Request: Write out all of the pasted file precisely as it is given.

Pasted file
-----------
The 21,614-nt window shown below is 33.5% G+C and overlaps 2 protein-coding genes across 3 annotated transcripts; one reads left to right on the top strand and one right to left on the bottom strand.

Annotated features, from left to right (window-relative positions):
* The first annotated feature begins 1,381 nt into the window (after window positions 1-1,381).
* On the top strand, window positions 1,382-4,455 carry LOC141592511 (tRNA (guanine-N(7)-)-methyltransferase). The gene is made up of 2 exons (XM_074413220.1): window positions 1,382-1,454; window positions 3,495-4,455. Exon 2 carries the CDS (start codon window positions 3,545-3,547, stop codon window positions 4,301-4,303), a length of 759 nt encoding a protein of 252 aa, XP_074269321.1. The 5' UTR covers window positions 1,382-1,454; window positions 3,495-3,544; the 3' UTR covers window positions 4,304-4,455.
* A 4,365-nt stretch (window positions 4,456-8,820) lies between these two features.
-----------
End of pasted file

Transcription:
The 21,614-nt window shown below is 33.5% G+C and overlaps 2 protein-coding genes across 3 annotated transcripts; one reads left to right on the top strand and one right to left on the bottom strand.

Annotated features, from left to right (window-relative positions):
* The first annotated feature begins 1,381 nt into the window (after window positions 1-1,381).
* On the top strand, window positions 1,382-4,455 carry LOC141592511 (tRNA (guanine-N(7)-)-methyltransferase). The gene is made up of 2 exons (XM_074413220.1): window positions 1,382-1,454; window positions 3,495-4,455. Exon 2 carries the CDS (start codon window positions 3,545-3,547, stop codon window positions 4,301-4,303), a length of 759 nt encoding a protein of 252 aa, XP_074269321.1. The 5' UTR covers window positions 1,382-1,454; window positions 3,495-3,544; the 3' UTR covers window positions 4,304-4,455.
* A 4,365-nt stretch (window positions 4,456-8,820) lies between these two features.